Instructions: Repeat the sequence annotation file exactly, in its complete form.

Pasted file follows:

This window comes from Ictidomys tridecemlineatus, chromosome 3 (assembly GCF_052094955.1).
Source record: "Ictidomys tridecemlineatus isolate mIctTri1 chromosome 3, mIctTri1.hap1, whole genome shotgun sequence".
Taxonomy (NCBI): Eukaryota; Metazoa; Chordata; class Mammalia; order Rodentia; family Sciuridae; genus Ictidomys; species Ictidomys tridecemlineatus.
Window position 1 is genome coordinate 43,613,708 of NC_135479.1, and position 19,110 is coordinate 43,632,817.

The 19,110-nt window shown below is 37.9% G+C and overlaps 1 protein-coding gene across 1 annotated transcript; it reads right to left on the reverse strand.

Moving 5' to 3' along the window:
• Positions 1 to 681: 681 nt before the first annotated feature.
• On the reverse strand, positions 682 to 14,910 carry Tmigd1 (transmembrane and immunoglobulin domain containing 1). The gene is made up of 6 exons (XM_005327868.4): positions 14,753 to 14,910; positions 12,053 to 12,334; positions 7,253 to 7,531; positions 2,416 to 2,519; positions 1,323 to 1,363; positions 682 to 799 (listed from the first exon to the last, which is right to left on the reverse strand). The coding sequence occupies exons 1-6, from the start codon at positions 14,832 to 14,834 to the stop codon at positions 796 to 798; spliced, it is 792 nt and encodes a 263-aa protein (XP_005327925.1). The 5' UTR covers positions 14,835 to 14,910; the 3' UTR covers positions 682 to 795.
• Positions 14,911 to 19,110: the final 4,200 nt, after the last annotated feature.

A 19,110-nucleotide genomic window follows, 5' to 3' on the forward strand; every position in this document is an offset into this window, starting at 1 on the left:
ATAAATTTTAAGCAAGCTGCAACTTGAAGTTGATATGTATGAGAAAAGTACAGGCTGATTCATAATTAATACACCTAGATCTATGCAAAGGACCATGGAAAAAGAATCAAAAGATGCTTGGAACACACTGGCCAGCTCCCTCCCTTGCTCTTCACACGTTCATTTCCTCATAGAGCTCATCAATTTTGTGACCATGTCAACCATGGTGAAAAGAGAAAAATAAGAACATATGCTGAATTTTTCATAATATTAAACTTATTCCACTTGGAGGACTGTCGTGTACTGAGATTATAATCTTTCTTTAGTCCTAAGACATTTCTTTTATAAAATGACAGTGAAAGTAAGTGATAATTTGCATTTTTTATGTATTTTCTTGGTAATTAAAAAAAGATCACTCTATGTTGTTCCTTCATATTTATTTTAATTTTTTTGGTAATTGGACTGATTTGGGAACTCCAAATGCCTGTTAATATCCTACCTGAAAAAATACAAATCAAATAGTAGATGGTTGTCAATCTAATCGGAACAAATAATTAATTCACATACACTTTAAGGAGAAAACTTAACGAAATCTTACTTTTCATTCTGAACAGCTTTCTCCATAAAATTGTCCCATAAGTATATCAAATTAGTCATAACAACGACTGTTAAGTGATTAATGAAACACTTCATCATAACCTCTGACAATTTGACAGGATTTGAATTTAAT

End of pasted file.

This window comes from Ictidomys tridecemlineatus, chromosome 3 (assembly GCF_052094955.1).
Source record: "Ictidomys tridecemlineatus isolate mIctTri1 chromosome 3, mIctTri1.hap1, whole genome shotgun sequence".
Taxonomy (NCBI): Eukaryota; Metazoa; Chordata; class Mammalia; order Rodentia; family Sciuridae; genus Ictidomys; species Ictidomys tridecemlineatus.
Window position 1 is genome coordinate 43,613,708 of NC_135479.1, and position 19,110 is coordinate 43,632,817.

The 19,110-nt window shown below is 37.9% G+C and overlaps 1 protein-coding gene across 1 annotated transcript; it reads right to left on the reverse strand.

Moving 5' to 3' along the window:
• Positions 1 to 681: 681 nt before the first annotated feature.
• On the reverse strand, positions 682 to 14,910 carry Tmigd1 (transmembrane and immunoglobulin domain containing 1). The gene is made up of 6 exons (XM_005327868.4): positions 14,753 to 14,910; positions 12,053 to 12,334; positions 7,253 to 7,531; positions 2,416 to 2,519; positions 1,323 to 1,363; positions 682 to 799 (listed from the first exon to the last, which is right to left on the reverse strand). The coding sequence occupies exons 1-6, from the start codon at positions 14,832 to 14,834 to the stop codon at positions 796 to 798; spliced, it is 792 nt and encodes a 263-aa protein (XP_005327925.1). The 5' UTR covers positions 14,835 to 14,910; the 3' UTR covers positions 682 to 795.
• Positions 14,911 to 19,110: the final 4,200 nt, after the last annotated feature.

A 19,110-nucleotide genomic window follows, 5' to 3' on the forward strand; every position in this document is an offset into this window, starting at 1 on the left:
ATAAATTTTAAGCAAGCTGCAACTTGAAGTTGATATGTATGAGAAAAGTACAGGCTGATTCATAATTAATACACCTAGATCTATGCAAAGGACCATGGAAAAAGAATCAAAAGATGCTTGGAACACACTGGCCAGCTCCCTCCCTTGCTCTTCACACGTTCATTTCCTCATAGAGCTCATCAATTTTGTGACCATGTCAACCATGGTGAAAAGAGAAAAATAAGAACATATGCTGAATTTTTCATAATATTAAACTTATTCCACTTGGAGGACTGTCGTGTACTGAGATTATAATCTTTCTTTAGTCCTAAGACATTTCTTTTATAAAATGACAGTGAAAGTAAGTGATAATTTGCATTTTTTATGTATTTTCTTGGTAATTAAAAAAAGATCACTCTATGTTGTTCCTTCATATTTATTTTAATTTTTTTGGTAATTGGACTGATTTGGGAACTCCAAATGCCTGTTAATATCCTACCTGAAAAAATACAAATCAAATAGTAGATGGTTGTCAATCTAATCGGAACAAATAATTAATTCACATACACTTTAAGGAGAAAACTTAACGAAATCTTACTTTTCATTCTGAACAGCTTTCTCCATAAAATTGTCCCATAAGTATATCAAATTAGTCATAACAACGACTGTTAAGTGATTAATGAAACACTTCATCATAACCTCTGACAATTTGACAGGATTTGAATTTAAT